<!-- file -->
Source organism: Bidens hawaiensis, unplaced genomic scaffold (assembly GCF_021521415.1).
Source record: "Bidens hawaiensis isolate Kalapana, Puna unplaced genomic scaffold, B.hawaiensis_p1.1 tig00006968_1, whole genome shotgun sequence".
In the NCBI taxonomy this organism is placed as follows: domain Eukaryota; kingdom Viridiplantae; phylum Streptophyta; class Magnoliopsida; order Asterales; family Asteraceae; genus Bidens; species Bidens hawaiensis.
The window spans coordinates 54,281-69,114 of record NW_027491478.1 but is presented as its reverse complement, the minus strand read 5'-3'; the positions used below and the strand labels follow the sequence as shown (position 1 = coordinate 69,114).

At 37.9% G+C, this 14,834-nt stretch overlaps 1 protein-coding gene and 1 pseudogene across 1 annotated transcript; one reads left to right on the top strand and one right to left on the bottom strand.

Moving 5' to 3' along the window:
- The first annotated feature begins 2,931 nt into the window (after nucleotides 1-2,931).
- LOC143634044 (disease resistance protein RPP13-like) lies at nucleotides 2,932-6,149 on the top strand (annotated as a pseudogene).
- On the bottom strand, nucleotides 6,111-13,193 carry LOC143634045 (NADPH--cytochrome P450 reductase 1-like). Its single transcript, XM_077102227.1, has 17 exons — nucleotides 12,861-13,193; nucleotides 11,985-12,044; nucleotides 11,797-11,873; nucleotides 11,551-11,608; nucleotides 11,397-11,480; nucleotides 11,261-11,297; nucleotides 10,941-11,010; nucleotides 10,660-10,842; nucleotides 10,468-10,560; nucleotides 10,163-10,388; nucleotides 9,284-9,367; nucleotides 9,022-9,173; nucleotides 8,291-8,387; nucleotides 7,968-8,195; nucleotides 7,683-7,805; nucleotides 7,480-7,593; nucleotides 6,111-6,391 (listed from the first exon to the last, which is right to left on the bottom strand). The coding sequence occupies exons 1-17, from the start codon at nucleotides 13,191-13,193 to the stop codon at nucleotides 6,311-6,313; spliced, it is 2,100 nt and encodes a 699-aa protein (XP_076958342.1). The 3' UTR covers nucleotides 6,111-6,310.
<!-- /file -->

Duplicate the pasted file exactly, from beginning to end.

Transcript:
Source organism: Bidens hawaiensis, unplaced genomic scaffold (assembly GCF_021521415.1).
Source record: "Bidens hawaiensis isolate Kalapana, Puna unplaced genomic scaffold, B.hawaiensis_p1.1 tig00006968_1, whole genome shotgun sequence".
In the NCBI taxonomy this organism is placed as follows: domain Eukaryota; kingdom Viridiplantae; phylum Streptophyta; class Magnoliopsida; order Asterales; family Asteraceae; genus Bidens; species Bidens hawaiensis.
The window spans coordinates 54,281-69,114 of record NW_027491478.1 but is presented as its reverse complement, the minus strand read 5'-3'; the positions used below and the strand labels follow the sequence as shown (position 1 = coordinate 69,114).

At 37.9% G+C, this 14,834-nt stretch overlaps 1 protein-coding gene and 1 pseudogene across 1 annotated transcript; one reads left to right on the top strand and one right to left on the bottom strand.

Moving 5' to 3' along the window:
- The first annotated feature begins 2,931 nt into the window (after nucleotides 1-2,931).
- LOC143634044 (disease resistance protein RPP13-like) lies at nucleotides 2,932-6,149 on the top strand (annotated as a pseudogene).
- On the bottom strand, nucleotides 6,111-13,193 carry LOC143634045 (NADPH--cytochrome P450 reductase 1-like). Its single transcript, XM_077102227.1, has 17 exons — nucleotides 12,861-13,193; nucleotides 11,985-12,044; nucleotides 11,797-11,873; nucleotides 11,551-11,608; nucleotides 11,397-11,480; nucleotides 11,261-11,297; nucleotides 10,941-11,010; nucleotides 10,660-10,842; nucleotides 10,468-10,560; nucleotides 10,163-10,388; nucleotides 9,284-9,367; nucleotides 9,022-9,173; nucleotides 8,291-8,387; nucleotides 7,968-8,195; nucleotides 7,683-7,805; nucleotides 7,480-7,593; nucleotides 6,111-6,391 (listed from the first exon to the last, which is right to left on the bottom strand). The coding sequence occupies exons 1-17, from the start codon at nucleotides 13,191-13,193 to the stop codon at nucleotides 6,311-6,313; spliced, it is 2,100 nt and encodes a 699-aa protein (XP_076958342.1). The 3' UTR covers nucleotides 6,111-6,310.